General Science Chapter 23 Notes

Chapter 23
Earth’s Surface
23.1 Fresh Water
Earth is 71% water
97% is salt water
3% is freshwater
Most freshwater is in the form of
groundwater- water found underground in
cracks and between particles of rock and soil.
• Some freshwater is found in lakes, streams,
water vapor, and clouds.
The Water Cycle
• The water cycle is made up of several processes, including
evaporation, transpiration, condensation, precipitation, and
the eventual return of flowing water to the ocean.
• Evaporation- liquid to vapor (gas)
• Transpiration- when water vapor is released from the
leaves of trees and other plants
• Condensation- when water vapor expands and cools, water
vapor forms droplets which crystallize at lower
• Precipitation- when water droplets or ice crystals get too
heavy, they fall as rain, sleet, snow, hail, or freezing rain
Fresh Water
• A small portion of Earth’s fresh water is located in the atmosphere,
streams, and lakes. Most is located in groundwater and glaciers.
• Glaciers- large masses of moving ice and snow on land
• Runoff- water that flows over Earth’s surface, goes into streams
• Tributary- smaller stream that flows into a larger river
• Watershed- area of land that contributes water to a river system
(Rocky Mountains to Appalachian)
• Saturated zone- region where the pore spaces are entirely filled
with groundwater
• Water table- top of saturated zone
• Permeable- water can pass through
• Aquifer- permeable rock saturated with water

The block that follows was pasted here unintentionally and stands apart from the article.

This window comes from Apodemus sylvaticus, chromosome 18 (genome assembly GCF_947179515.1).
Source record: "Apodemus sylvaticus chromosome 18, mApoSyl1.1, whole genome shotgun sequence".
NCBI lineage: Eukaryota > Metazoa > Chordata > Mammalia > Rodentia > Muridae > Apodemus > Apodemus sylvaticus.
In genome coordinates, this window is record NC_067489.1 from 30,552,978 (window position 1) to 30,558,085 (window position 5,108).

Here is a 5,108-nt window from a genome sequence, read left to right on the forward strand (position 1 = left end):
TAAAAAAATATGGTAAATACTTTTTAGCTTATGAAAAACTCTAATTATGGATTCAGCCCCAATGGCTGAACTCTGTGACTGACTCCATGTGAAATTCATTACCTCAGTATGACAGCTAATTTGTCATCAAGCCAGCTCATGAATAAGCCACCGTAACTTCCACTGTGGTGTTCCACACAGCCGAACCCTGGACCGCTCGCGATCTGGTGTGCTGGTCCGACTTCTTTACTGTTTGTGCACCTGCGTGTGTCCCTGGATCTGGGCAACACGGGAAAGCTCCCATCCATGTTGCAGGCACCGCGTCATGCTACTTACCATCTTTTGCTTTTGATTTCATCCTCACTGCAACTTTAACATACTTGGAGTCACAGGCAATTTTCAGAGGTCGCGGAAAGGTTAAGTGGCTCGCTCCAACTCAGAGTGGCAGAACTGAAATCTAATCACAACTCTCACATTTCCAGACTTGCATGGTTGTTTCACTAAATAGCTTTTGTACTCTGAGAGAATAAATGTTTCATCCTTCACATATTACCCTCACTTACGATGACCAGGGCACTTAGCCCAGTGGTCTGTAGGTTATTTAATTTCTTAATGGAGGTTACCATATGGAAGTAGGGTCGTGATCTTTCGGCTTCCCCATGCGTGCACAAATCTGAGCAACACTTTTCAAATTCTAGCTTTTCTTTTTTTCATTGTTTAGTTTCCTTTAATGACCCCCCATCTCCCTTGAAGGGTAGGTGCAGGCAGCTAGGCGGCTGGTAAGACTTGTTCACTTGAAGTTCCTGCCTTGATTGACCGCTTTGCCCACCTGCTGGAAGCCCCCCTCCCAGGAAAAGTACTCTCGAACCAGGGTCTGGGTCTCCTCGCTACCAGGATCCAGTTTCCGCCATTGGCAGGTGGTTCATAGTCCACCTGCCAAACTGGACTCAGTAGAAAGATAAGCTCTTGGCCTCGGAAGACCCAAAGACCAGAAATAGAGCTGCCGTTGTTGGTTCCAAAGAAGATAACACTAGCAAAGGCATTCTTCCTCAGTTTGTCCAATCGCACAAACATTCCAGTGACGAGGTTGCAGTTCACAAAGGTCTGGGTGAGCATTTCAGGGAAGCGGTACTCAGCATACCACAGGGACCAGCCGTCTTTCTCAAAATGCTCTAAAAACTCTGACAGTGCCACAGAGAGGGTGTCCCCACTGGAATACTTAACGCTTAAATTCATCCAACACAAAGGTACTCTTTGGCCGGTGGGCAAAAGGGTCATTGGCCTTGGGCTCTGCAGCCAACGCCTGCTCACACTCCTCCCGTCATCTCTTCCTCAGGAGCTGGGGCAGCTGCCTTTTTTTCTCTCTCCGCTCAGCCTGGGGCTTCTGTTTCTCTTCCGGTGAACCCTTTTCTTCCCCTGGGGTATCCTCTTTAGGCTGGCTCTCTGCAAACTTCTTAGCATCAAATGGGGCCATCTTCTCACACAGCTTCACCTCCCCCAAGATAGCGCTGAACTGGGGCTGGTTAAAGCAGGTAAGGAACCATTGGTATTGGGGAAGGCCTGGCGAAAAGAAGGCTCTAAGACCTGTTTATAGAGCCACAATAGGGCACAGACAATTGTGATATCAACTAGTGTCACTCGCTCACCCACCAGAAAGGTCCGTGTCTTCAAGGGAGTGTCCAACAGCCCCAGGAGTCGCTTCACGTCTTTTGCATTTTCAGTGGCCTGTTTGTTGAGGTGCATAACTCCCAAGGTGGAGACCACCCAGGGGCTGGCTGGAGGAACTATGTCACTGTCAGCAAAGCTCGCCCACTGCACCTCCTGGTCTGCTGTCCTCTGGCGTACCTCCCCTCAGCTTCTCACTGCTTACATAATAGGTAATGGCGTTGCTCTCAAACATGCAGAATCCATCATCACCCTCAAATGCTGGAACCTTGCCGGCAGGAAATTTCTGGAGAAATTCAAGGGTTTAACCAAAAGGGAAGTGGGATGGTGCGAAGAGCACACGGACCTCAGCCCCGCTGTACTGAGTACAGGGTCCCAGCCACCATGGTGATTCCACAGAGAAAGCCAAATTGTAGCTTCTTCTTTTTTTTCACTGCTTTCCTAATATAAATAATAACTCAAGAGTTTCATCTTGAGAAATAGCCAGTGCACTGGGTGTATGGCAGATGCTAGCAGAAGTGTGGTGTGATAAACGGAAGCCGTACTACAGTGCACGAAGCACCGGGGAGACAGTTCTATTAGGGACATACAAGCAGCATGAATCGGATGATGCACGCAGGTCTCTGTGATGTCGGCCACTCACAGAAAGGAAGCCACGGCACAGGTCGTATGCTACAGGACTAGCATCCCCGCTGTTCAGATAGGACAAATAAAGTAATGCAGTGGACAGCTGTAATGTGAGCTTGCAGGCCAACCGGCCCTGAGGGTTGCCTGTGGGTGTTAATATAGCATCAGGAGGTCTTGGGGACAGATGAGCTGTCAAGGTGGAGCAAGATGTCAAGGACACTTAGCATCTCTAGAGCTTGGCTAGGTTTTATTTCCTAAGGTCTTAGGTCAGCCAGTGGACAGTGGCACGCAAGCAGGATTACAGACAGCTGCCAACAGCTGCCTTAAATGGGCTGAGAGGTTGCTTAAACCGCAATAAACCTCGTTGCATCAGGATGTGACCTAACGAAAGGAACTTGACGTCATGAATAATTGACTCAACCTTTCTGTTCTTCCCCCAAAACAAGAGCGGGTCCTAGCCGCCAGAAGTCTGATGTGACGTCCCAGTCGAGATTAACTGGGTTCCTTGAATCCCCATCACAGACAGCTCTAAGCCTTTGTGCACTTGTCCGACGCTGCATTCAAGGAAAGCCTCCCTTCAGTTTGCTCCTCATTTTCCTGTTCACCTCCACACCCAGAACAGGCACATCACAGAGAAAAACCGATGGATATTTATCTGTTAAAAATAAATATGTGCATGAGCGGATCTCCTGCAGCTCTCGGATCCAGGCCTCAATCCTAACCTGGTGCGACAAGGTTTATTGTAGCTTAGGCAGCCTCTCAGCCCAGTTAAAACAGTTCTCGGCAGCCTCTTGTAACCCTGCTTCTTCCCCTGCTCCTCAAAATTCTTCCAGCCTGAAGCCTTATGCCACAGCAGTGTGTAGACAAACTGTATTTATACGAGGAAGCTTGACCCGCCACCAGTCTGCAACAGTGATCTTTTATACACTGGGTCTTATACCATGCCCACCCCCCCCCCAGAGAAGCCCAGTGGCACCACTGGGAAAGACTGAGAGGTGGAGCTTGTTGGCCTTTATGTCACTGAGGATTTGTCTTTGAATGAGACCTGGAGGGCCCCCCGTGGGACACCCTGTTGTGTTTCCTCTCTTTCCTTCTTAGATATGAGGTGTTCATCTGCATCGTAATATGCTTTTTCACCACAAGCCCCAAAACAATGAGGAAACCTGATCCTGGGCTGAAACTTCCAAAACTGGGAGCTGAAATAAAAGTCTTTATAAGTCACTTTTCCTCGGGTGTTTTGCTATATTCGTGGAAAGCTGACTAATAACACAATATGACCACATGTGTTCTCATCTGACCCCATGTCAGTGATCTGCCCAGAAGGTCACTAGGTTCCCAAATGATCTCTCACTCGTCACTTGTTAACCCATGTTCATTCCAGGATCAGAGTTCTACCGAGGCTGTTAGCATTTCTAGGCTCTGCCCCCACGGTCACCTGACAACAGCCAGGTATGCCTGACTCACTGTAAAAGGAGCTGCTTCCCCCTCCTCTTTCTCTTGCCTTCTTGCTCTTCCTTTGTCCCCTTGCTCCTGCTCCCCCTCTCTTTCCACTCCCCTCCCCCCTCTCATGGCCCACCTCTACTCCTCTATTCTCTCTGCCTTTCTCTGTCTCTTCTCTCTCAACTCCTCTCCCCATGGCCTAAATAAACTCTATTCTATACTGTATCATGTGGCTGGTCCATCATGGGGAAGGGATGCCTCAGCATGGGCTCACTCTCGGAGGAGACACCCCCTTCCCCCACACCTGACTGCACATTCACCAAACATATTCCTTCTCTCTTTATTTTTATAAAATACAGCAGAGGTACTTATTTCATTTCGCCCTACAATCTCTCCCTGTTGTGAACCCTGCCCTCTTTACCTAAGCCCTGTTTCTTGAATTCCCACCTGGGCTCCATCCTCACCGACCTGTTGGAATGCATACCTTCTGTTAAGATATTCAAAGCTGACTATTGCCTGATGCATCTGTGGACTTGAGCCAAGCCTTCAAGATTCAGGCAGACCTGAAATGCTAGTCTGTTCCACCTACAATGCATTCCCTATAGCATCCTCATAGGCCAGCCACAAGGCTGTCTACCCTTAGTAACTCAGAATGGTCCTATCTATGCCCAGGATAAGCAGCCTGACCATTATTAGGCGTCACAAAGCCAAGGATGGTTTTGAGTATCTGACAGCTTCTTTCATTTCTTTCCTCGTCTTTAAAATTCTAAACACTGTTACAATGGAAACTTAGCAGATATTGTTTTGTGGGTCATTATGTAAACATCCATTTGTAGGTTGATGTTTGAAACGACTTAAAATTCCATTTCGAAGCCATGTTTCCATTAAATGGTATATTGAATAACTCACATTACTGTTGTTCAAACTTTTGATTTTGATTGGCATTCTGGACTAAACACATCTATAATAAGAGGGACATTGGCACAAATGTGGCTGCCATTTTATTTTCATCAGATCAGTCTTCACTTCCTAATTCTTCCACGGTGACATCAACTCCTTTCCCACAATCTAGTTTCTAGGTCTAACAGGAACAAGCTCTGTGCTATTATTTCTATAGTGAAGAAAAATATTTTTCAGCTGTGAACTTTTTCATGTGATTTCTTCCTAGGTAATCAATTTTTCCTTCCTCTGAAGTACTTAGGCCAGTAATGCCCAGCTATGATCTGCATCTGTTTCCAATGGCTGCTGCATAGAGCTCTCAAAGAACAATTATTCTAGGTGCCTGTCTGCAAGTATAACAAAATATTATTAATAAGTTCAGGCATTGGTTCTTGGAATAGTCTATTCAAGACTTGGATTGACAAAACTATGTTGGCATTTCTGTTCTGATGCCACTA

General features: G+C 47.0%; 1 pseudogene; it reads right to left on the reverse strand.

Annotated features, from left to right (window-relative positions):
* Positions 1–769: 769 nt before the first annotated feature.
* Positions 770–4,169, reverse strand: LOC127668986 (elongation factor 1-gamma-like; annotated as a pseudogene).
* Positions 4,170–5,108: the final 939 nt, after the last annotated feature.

• Impermeable- water cannot pass through
23.2 Weathering and Mass Movement
• Erosion- the process that wears down and
carries away rock and soil
• Erosion acts through weathering, the force of
gravity, and through the movement of
streams, groundwater, glaciers, wind, and
• Erosion forms canyons, caves
• Weathering is the process by which rocks are
chemically altered or physically broken down into
fragments at or near Earth’s surface
• There are two forms of weathering: mechanical and
chemical. They cause rocks to disintegrate or
• Mechanical weathering- process of physically breaking
rock into smaller fragments
• Abrasion- rocks scrape or grind against one another
• Chemical weathering- process in which rock is broken
down by chemical reactions, such as water, acid, and
Rates of Weathering
• The rate at which mechanical and chemical
weathering take place depends on three main
factors: temperature, the availability of water,
and the type of rock.
• High temperature and abundant rainfall lead
to a higher rate of weathering.
• Limestone and marble rapidly weather.
Mass Movement
• Mass movement- the downward movement of rock
and soil due to gravity
• Through the process of mass movement, gravity moves
loose material down a slope.
• Landslide- rapid movement of large amounts of rock
and soil
• Mudflow- rapid mass movement of soil and other
sediment mixed with water
• Creep- soil gradually moves down a slope (caused from
• Slump- weak layers of soil or rock suddenly move
downslope as a single unit
23.3 Water Shapes the Land
• Deposition- the process in which sediment is
laid down in new locations, usually by flowing
• Saltation- process of particles bouncing along
a stream bottom
• A stream’s ability to erode depends mainly on
its speed.
Features Formed by Water Erosion
• Water erosion forms V-shaped valleys, waterfalls,
meanders, and oxbow lakes.
• V-shaped valley- contains rapids and waterfalls,
occur at stream’s source
• Flood plain- flat area along a stream that is
entirely covered only during times of flood
• Meander- slight curving of river, looks like a loop
• Oxbow lake- a separate, curved lake formed
when sediments cut off river
Features Formed by Water Deposition